"Elveskud" or "Elverskud" (Danish for "Elf-shot") is the Danish, and most widely used, name for one of the most popular ballads in Scandinavia (The Types of the Scandinavian Medieval Ballad A 63 'Elveskud — Elf maid causes man's sickness and death'; Danmarks gamle Folkeviser 47; Sveriges Medeltida Ballader 29).
Origins and distribution
The origins of the ballad are agreed to be considerably earlier than the earliest manuscripts, in the Middle Ages, but there is little consensus beyond this. Many scholars suggest a Breton or French origin but the routes by which it came to and was disseminated within Northern Europe are unknown.
The ballad has close parallels across Europe (the closest English-language parallel being Clerk Colvill). The earliest surviving manuscript is Karen Brahes Folio, a Danish manuscript from the 1570s; the earliest surviving Swedish version is from the 1670s. At least seventy Scandinavian variants are known; over forty come from Denmark, and seventeen from Sweden.
It is also widely known as:
- "Herr Olof och Älvorna" ("Sir Olof and the Elves", Swedish).
- "Elf-Qvinnan och Herr Olof" ("The Elf-Woman and Sir Olof", Swedish).
- "Kvæði af Ólafi liljurós" ("Song of Ólafur lily-rose", Icelandic).
- "Olaf liljekrans" ("Olaf lily-lei", Norwegian).
- "Ólavur riddarrós og álvarmoy" ("Ólavur knight-rose and the elf-maiden", Faroese).
In the summary of The Types of the Scandinavian Medieval Ballad,
- Olav rides out at dawn and comes upon elves dancing in the woods. One of the elf maids invites him to dance with her, but he refuses and tells her that he is to be married the next day. She puts a fatal sickness on him. When he comes home he is dying. He expresses his last wishes.
Not all versions precisely fit this summary. For example, in many Danish versions, Olav does dance with the elves, sometimes to death; in some versions in Denmark, Norway and Sweden Olav's death is at first concealed from his bride, but eventually she finds out; in the Icelandic versions, the bride is not mentioned at all, and Olav's refusal to dance arises from his Christian faith.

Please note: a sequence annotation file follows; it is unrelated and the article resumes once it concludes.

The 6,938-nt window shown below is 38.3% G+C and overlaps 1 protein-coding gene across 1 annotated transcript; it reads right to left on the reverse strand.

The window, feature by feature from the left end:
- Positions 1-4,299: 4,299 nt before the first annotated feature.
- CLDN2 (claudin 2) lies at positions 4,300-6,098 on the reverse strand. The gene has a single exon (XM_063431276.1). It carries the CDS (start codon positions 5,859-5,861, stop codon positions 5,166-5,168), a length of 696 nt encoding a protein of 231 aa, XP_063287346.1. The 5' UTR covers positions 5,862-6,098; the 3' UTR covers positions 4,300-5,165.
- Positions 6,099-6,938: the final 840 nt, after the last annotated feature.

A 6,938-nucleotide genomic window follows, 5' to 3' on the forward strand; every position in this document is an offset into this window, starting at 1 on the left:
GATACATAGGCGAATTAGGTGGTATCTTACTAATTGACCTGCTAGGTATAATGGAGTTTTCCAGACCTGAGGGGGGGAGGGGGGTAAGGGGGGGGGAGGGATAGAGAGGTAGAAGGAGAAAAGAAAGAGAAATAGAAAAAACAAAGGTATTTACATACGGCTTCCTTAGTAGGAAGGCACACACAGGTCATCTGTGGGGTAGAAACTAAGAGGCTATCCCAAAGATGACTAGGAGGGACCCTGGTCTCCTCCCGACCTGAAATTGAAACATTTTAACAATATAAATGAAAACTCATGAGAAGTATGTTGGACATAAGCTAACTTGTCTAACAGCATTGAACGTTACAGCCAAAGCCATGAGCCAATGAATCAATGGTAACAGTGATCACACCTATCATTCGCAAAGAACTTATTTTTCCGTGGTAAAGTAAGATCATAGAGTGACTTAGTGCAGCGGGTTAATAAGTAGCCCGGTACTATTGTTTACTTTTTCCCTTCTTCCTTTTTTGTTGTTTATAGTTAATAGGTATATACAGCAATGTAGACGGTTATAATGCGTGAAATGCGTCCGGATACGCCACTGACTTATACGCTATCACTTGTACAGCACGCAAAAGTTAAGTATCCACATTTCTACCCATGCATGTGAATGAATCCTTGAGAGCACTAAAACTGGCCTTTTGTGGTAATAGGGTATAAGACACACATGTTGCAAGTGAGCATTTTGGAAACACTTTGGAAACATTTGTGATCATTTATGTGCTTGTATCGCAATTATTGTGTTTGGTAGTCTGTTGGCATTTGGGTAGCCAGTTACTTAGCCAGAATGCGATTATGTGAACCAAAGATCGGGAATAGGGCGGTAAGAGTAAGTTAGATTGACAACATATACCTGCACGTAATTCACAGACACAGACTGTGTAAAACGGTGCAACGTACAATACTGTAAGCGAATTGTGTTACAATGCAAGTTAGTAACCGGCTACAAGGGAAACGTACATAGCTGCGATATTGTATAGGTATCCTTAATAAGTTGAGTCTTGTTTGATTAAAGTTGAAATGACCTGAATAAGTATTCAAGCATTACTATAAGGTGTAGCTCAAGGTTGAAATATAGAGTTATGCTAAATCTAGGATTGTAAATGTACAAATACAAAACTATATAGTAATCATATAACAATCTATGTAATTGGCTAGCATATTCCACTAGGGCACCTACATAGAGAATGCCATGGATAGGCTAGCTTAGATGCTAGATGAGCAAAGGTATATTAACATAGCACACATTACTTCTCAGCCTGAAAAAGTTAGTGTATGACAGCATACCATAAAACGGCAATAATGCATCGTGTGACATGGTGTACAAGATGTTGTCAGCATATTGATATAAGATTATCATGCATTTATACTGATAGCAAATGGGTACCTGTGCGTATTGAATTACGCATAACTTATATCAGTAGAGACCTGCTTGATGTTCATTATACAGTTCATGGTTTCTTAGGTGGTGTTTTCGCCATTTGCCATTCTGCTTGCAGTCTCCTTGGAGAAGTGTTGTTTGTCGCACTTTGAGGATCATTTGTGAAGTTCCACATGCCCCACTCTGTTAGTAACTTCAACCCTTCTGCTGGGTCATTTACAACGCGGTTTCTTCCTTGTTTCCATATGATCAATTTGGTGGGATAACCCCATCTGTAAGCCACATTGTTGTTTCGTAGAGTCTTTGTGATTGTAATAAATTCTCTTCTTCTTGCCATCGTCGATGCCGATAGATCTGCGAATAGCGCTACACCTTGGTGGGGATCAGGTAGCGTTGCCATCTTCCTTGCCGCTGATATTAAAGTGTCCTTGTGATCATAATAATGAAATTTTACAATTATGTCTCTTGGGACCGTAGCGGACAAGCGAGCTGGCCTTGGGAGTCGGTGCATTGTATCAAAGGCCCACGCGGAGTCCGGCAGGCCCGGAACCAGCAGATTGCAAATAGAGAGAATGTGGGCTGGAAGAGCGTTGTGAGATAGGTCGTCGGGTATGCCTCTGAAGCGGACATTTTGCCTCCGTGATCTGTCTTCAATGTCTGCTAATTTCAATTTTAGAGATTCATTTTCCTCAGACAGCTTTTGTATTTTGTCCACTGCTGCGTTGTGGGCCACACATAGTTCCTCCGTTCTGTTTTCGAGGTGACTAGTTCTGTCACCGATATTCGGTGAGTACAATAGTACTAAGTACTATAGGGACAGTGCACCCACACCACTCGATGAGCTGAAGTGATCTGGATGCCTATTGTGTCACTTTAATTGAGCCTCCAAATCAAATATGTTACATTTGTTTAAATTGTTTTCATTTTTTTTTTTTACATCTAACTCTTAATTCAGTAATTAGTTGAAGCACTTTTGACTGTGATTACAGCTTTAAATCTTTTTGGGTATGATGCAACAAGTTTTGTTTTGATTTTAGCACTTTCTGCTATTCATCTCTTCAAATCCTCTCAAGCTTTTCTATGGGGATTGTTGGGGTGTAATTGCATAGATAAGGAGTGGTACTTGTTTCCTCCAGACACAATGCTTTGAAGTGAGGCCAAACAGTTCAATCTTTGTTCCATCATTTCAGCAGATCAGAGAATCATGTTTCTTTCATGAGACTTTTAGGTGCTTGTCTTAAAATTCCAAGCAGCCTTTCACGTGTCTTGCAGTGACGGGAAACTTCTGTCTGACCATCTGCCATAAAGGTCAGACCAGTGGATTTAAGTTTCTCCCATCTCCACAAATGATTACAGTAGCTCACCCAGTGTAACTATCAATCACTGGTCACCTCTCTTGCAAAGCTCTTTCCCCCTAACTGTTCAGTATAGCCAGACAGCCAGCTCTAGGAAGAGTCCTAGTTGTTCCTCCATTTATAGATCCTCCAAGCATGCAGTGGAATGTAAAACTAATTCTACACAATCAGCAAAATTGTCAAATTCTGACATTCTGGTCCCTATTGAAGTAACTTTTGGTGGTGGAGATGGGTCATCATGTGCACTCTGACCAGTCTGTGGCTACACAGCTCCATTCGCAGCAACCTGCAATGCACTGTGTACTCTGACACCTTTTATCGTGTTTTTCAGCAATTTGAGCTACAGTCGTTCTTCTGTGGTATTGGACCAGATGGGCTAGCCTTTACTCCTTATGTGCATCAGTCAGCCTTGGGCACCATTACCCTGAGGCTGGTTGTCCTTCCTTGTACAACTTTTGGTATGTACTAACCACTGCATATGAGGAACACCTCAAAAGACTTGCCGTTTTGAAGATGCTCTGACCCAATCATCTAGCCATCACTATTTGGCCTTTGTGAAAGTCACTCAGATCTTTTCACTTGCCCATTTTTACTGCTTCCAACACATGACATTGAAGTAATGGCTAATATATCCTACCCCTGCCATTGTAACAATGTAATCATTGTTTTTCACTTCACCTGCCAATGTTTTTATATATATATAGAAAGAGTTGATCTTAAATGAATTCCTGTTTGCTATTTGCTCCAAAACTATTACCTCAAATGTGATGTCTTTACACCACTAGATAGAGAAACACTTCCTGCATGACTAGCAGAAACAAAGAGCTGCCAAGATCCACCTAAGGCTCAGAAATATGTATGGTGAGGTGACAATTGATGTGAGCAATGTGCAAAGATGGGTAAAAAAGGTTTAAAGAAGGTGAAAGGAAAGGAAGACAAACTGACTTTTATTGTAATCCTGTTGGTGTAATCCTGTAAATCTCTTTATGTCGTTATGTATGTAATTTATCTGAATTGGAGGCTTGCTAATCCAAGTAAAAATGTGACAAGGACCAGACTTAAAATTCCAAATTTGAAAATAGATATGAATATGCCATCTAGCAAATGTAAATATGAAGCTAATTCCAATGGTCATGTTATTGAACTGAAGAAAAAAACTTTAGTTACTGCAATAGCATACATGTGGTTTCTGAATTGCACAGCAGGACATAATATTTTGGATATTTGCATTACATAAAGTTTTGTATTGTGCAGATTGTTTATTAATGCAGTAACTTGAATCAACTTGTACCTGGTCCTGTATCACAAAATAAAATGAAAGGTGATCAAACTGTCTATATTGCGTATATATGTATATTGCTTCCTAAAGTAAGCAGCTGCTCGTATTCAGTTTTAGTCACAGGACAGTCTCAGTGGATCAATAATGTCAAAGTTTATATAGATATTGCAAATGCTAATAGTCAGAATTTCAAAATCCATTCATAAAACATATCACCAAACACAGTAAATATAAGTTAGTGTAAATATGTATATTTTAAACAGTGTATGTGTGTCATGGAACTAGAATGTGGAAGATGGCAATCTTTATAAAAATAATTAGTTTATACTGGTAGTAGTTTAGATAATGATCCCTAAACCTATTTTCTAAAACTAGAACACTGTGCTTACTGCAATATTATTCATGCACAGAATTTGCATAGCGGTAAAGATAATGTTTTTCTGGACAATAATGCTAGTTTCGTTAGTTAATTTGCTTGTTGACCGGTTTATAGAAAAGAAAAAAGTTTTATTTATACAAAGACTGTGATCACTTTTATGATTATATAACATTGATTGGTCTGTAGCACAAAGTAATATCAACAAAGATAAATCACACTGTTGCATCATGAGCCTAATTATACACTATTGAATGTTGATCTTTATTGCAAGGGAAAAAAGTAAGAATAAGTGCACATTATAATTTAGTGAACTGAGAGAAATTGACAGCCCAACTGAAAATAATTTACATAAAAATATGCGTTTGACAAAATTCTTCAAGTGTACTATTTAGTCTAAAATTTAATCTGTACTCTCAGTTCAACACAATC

Vésteinn Ólason's summary of the Icelandic variants of the ballad, generally known as "Kvæði af Ólafi liljurós", is
- Ólafur rides along a rocky hillside, meets four elf-maidens who welcome him and invite him to drink (or live) with them. He refuses to live with the elves and would rather believe in God (Christ). One of the elf-maidens aks him to wait, and goes to fetch a sword which she hides under her clothing as she asks him for a kiss. When Ólafur bends down to kiss her, she thrusts the sword under his shoulderblade to his heart. Ólafur spurs his horse and rides home to his mother; she asks why he is so pale; (he hedges at first); tells the truth; asks his mother to make his bed and his sister to dress the wounds. Thereupon he dies (and is buried along with his mother and sister(?)).
Mangen rider rank og rød,
Many ride tall and red
These and other available translations by Borrow, Prior, etc., are listed in Syndergaard's survey: